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Gut feeling: colonoscopies are a marvel of modern medicine

About 10 years ago, suffering from some stomach troubles, my family doctor recommended that I do a colonoscopy. I was barely 40 years old, and just the thought


Not even ‘pixelated’ — my ‘gut feeling’ is that these images showing my healthy colon are pretty high resolution images.

Continue reading
Posted in Colon, colonoscopy, doctor, gastroenterology, hypochondriac, laxative, Nu-Lytely, polyethyleneglycol, science | Comments Off on Gut feeling: colonoscopies are a marvel of modern medicine

Structural Biology: a beginner’s guide?

I got impatient waiting for my latest review article to come out, so here it is. The scheduled publication date has slipped twice now without the publisher getting in touch to explain why. The latest I’ve heard, after querying the editor who commissioned the piece, is that it will be out by the end of the month. But I’ve paid my £500 fee to make th Continue reading

Posted in cryo-em, nmr, Protein Crystallography, publishing, science, Structural Biology | Comments Off on Structural Biology: a beginner’s guide?

Looking After the Ada’s of the Future

Ada Lovelace Day (on Tuesday) is not just a day for celebrating one remarkable aristocratic woman who dared to break the mould the majority of her female colleagues were content to slot into, it is a day to look forward to a world in which women do not feel there is a mould that they are expected to occupy – be it in the world of technology, scienc Continue reading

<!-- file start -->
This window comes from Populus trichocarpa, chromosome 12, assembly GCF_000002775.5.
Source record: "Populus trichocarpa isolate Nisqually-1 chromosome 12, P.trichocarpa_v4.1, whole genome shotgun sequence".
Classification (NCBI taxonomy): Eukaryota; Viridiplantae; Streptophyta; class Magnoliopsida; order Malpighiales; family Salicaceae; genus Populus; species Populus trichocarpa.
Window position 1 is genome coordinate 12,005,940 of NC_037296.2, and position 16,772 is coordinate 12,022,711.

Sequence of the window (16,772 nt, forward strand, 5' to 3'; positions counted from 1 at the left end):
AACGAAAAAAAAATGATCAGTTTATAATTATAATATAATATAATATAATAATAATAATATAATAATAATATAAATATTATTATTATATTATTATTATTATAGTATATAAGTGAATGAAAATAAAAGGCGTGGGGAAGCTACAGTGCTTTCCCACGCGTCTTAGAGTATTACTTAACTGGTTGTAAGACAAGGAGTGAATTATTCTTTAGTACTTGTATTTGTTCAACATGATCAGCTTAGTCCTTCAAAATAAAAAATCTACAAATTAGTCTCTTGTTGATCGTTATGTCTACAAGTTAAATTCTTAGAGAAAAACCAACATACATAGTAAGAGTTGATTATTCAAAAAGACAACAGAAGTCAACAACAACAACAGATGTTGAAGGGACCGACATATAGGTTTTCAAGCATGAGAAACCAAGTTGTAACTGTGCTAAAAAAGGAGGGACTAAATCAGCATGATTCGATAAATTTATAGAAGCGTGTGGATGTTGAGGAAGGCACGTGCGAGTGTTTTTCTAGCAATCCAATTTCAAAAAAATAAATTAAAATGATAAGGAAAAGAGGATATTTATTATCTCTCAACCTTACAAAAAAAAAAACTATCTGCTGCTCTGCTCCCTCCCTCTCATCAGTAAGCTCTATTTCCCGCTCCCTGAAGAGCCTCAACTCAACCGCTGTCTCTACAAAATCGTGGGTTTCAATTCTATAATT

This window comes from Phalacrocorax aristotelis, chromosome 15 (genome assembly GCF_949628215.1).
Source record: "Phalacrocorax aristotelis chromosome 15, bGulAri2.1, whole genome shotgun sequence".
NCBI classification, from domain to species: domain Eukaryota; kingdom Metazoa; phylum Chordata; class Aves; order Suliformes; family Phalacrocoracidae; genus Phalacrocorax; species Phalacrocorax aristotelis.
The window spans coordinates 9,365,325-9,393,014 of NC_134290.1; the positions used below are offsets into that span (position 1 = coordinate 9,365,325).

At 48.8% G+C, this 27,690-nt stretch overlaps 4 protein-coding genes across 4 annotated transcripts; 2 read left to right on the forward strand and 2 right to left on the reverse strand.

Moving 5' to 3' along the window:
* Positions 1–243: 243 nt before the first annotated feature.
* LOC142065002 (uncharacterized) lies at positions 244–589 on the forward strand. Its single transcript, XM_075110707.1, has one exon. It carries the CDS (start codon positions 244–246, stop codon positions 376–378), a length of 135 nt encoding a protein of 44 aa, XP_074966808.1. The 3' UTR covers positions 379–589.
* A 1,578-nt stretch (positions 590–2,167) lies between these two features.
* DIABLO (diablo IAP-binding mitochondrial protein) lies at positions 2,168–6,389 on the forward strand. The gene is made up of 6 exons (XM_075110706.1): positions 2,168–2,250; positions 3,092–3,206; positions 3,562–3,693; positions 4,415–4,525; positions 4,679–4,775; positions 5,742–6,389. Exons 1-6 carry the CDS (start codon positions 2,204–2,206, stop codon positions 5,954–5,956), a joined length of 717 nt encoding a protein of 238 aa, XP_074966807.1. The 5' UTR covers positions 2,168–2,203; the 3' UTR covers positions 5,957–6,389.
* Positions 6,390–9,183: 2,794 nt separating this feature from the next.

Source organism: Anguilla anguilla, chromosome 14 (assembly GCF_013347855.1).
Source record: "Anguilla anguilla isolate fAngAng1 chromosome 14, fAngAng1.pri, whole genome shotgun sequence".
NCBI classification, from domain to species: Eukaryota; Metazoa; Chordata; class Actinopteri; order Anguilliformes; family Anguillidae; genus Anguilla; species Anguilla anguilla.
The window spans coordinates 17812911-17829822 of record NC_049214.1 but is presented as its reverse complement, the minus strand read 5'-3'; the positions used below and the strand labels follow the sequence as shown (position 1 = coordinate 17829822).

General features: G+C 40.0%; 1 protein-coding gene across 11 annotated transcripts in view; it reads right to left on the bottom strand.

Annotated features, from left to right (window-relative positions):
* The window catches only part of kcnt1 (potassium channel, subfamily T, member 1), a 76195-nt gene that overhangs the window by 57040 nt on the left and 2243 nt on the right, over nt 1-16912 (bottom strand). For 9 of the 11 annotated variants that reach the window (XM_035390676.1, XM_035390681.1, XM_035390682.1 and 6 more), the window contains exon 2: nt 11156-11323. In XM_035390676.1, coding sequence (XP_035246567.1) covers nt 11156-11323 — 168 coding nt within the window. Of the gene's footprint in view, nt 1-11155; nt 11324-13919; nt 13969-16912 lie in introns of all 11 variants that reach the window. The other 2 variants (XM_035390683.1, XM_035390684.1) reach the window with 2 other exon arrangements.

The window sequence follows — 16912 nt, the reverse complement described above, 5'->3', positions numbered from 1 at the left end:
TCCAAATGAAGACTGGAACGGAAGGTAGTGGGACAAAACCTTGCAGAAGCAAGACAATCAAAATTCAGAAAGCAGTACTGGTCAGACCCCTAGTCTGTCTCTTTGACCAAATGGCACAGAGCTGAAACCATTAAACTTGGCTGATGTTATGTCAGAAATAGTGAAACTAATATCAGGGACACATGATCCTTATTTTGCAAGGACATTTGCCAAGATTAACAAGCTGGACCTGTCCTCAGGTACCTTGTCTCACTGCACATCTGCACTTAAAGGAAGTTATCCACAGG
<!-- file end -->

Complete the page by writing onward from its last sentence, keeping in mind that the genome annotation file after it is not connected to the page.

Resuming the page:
Posted in #Just1Action4WIS, Ada Lovelace, Equality, ERC, microinequities, stereotyping, Women in science | Comments Off on Looking After the Ada’s of the Future

Moving Beyond a Silo Mentality

Wherever I turn currently I seem to come up against the questions that assessing interdisciplinary research throws up. Nature recently had a special issue highlighting some of the challenges and rewards, but taking a very broad brush approach. Its editorial headed ‘Why interdisciplinary research matters’ rather implied the discerning reader might n Continue reading

Posted in committee meetings, ERC, Interdisciplinary Science, refereeing, Research Councils, Science Funding | Comments Off on Moving Beyond a Silo Mentality

The Fresher’s Balancing Act

It’s the start of another academic year. For some universities, students have been in residence for some time; for others, such as Cambridge, freshers (undergraduates and graduates) are only now arriving. That of course goes for ‘Heads of House’ too, i.e. people like me who are Masters, Presidents, Principals and Wardens. Continue reading

Posted in education, experience, sleep, undergraduate, university | Comments Off on The Fresher’s Balancing Act

Lunacy and sanity

It’s less than 24 hours, so this still counts as a timely post.

I guess I had been primed because I had been thinking about it. But although I hadn’t set my alarm I found myself awake at 02:52 0n Monday morning – I can still see the digital display. And so I got up, checked out the window that the sky was clear and the moon visible (it Continue reading

Posted in science | Comments Off on Lunacy and sanity

Can We Get Beyond Quotas?

As people talk increasingly about the need for quotas of women on Boards and senior management teams of different kinds, it is worth considering not only whether this is desirable but whether it is viable. I am prompted to ask this question by an email from a senior civil servant seeking a diverse pool of applicants for such positions within a gove Continue reading

Posted in committee membership, Equality, head hunters, nominations, Women in science | Comments Off on Can We Get Beyond Quotas?

In which I get angry (again): Science, as vital as ever

Hopefully most of you have heard about the upcoming campaign that we at Science is Vital are frantically working on. The background can be found in our recent Guardian piece, and the fine details are on our website. But for those who are too busy to click, here’s the digested read: